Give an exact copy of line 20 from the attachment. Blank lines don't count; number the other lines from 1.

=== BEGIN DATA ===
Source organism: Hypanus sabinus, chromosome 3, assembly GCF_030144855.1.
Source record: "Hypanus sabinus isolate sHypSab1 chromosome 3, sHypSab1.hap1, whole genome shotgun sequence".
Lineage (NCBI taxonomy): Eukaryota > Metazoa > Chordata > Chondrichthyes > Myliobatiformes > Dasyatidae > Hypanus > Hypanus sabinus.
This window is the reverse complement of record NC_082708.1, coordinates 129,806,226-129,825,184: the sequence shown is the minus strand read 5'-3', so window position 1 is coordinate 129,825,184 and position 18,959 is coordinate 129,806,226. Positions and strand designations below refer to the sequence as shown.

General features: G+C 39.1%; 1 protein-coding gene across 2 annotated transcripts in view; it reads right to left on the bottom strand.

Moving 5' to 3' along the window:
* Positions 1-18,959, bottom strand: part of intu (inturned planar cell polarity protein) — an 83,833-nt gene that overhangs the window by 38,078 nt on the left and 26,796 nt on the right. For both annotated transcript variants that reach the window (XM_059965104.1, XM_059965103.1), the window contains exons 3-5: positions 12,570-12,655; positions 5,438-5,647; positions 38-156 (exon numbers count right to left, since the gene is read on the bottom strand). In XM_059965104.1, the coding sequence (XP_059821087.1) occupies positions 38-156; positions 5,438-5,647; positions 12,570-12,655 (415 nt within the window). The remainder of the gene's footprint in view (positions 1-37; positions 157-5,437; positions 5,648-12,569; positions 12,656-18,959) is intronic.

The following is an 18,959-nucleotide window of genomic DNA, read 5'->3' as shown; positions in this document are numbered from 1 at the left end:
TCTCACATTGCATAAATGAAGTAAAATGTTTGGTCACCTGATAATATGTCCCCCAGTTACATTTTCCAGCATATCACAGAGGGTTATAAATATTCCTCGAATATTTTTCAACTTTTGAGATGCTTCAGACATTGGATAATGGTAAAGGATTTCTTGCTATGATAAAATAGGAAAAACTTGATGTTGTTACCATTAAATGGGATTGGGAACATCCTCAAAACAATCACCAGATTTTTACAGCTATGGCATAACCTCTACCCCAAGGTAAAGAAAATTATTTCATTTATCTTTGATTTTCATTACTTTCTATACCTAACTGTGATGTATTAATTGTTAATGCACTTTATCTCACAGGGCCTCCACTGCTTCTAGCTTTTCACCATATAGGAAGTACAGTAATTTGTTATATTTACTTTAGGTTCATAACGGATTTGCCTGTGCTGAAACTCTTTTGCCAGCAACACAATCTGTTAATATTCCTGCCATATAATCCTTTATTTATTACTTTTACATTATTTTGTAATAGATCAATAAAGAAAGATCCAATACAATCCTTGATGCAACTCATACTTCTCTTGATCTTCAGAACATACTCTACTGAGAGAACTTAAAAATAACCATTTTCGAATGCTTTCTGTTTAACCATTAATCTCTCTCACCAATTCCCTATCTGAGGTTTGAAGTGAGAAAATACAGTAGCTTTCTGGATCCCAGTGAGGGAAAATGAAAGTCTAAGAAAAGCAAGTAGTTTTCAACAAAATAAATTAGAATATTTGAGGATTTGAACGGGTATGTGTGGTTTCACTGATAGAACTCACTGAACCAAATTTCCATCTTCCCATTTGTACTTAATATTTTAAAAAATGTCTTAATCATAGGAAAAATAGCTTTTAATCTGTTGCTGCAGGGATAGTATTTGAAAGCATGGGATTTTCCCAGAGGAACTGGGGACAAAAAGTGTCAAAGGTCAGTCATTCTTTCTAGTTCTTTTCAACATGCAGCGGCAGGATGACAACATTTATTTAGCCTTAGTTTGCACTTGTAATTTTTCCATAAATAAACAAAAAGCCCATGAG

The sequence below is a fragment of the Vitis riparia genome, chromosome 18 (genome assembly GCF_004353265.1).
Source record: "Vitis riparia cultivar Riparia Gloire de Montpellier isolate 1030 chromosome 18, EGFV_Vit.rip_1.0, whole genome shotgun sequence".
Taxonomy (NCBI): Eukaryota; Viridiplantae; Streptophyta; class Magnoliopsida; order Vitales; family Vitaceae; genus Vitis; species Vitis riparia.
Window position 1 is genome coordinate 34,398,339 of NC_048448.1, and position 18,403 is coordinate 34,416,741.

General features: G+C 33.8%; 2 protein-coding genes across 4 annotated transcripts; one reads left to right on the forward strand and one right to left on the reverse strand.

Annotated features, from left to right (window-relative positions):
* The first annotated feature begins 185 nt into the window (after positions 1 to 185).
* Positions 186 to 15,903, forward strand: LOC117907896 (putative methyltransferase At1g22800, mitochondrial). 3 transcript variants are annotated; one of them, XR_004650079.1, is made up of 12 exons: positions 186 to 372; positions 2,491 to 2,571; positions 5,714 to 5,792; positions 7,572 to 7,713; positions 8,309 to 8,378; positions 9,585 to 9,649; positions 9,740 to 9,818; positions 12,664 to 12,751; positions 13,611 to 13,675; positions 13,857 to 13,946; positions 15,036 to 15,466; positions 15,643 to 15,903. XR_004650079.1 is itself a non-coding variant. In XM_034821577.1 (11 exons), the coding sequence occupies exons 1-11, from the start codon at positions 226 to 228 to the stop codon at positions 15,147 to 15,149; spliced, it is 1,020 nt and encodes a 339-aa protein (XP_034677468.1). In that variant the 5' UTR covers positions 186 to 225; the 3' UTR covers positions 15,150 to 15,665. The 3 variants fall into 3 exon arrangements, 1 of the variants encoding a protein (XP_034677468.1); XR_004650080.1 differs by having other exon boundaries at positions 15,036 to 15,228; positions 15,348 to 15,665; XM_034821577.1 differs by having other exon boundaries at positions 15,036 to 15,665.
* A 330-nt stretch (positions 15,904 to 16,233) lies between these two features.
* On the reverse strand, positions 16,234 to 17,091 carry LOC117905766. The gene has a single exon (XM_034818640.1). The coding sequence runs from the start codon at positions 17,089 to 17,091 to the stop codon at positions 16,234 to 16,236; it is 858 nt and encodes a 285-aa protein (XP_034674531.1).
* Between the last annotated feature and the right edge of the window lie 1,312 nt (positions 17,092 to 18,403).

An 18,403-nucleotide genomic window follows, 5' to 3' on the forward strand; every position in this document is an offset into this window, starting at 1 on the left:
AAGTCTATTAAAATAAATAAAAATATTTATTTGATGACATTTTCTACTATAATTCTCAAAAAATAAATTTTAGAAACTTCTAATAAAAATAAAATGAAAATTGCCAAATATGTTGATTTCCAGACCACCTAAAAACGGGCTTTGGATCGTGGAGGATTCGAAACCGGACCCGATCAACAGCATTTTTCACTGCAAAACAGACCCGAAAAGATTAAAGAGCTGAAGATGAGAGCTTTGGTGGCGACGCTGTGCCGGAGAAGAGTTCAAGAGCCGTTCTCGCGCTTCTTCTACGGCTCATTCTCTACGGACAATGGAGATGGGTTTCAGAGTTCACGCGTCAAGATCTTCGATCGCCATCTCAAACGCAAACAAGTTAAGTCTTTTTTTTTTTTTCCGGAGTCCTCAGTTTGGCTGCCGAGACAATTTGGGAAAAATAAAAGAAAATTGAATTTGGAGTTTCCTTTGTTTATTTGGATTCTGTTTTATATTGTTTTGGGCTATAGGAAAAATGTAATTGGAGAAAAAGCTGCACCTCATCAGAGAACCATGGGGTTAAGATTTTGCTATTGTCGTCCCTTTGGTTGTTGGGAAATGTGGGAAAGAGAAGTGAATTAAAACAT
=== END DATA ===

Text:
* Between the last annotated feature and the right edge of the window lie 1,312 nt (positions 17,092 to 18,403).